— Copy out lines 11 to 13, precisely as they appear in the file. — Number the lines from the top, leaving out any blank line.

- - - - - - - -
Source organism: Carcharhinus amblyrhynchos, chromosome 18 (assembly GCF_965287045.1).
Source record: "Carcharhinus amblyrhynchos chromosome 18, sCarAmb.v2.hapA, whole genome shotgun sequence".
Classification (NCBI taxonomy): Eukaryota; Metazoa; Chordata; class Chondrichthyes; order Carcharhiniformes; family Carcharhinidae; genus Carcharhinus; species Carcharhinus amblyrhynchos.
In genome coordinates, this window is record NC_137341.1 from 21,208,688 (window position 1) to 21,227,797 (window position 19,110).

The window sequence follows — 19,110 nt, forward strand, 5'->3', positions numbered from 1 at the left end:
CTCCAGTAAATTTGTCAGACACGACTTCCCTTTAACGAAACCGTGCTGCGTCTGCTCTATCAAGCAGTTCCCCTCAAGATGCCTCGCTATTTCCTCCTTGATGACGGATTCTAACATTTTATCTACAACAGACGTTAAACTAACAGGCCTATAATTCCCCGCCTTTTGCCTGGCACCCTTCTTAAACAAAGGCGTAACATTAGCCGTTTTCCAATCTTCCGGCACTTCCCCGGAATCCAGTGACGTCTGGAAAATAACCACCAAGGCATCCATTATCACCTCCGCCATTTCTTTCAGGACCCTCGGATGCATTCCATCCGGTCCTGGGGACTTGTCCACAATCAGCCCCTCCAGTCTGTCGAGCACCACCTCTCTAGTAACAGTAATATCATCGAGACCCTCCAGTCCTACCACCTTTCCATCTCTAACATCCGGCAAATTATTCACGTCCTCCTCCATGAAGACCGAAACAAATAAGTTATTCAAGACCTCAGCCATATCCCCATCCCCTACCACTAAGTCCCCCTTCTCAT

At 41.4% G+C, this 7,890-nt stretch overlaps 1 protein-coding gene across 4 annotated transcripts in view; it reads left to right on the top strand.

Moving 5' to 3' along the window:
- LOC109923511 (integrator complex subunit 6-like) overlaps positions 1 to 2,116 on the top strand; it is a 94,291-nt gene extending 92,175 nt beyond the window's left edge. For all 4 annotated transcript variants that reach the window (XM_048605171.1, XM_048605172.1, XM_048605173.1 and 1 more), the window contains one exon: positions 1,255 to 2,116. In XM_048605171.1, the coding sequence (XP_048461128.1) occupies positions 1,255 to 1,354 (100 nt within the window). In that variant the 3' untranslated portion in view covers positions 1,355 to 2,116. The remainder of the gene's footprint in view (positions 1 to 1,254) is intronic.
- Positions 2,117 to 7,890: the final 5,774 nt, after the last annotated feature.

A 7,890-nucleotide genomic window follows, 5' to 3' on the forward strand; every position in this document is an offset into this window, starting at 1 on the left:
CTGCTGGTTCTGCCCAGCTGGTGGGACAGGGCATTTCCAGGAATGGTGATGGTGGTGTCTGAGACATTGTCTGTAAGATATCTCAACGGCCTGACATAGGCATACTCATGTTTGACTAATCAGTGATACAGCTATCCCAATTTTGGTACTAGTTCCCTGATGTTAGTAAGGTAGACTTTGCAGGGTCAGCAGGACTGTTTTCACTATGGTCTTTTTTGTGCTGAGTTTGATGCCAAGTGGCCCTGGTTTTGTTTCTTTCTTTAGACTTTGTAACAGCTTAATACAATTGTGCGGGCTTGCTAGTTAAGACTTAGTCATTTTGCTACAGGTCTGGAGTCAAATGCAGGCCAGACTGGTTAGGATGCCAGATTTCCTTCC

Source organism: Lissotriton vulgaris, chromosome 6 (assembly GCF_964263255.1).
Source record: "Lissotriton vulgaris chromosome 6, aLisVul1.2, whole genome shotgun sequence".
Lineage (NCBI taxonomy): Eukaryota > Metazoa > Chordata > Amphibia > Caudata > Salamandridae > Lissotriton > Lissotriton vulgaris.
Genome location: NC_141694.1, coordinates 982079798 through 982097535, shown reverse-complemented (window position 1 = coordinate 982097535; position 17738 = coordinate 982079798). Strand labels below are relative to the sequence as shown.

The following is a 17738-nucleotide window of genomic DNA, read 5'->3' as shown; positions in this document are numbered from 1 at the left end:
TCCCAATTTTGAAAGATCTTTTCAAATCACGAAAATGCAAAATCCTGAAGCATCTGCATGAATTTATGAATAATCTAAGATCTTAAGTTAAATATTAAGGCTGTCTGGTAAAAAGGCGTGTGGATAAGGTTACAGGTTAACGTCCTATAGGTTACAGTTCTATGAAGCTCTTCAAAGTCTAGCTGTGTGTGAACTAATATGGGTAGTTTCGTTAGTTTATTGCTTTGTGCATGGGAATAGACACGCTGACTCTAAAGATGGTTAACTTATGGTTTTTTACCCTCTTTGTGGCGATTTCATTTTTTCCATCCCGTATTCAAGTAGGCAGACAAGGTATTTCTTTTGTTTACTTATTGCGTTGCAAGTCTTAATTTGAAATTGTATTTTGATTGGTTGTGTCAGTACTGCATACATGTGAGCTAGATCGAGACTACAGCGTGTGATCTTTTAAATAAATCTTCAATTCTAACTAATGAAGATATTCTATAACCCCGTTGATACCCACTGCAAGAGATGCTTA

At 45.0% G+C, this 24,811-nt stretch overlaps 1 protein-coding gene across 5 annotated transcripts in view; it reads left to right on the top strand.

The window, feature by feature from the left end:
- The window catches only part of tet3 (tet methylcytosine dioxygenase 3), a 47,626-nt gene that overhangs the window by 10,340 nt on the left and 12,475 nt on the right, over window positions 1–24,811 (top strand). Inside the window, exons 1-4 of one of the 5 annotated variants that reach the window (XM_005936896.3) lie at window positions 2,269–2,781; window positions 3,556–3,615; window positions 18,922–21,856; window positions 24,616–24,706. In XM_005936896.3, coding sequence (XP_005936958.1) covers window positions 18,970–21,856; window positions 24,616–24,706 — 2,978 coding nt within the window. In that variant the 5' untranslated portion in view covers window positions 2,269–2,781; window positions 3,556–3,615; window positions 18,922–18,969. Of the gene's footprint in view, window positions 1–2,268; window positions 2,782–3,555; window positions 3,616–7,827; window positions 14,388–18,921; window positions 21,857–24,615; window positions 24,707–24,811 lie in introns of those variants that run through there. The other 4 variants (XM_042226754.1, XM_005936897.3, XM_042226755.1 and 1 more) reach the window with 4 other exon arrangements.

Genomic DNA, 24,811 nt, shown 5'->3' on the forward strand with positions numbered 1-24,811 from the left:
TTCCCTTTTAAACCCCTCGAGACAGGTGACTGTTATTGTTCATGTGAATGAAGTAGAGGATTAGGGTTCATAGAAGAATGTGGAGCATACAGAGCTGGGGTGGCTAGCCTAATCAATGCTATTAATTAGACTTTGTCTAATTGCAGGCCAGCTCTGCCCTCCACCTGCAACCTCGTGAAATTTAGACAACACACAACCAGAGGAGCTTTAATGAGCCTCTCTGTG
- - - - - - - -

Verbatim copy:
A 7,890-nucleotide genomic window follows, 5' to 3' on the forward strand; every position in this document is an offset into this window, starting at 1 on the left:
CTGCTGGTTCTGCCCAGCTGGTGGGACAGGGCATTTCCAGGAATGGTGATGGTGGTGTCTGAGACATTGTCTGTAAGATATCTCAACGGCCTGACATAGGCATACTCATGTTTGACTAATCAGTGATACAGCTATCCCAATTTTGGTACTAGTTCCCTGATGTTAGTAAGGTAGACTTTGCAGGGTCAGCAGGACTGTTTTCACTATGGTCTTTTTTGTGCTGAGTTTGATGCCAAGTGGCCCTGGTTTTGTTTCTTTCTTTAGACTTTGTAACAGCTTAATACAATTGTGCGGGCTTGCTAGTTAAGACTTAGTCATTTTGCTACAGGTCTGGAGTCAAATGCAGGCCAGACTGGTTAGGATGCCAGATTTCCTTCC

Source organism: Lissotriton vulgaris, chromosome 6 (assembly GCF_964263255.1).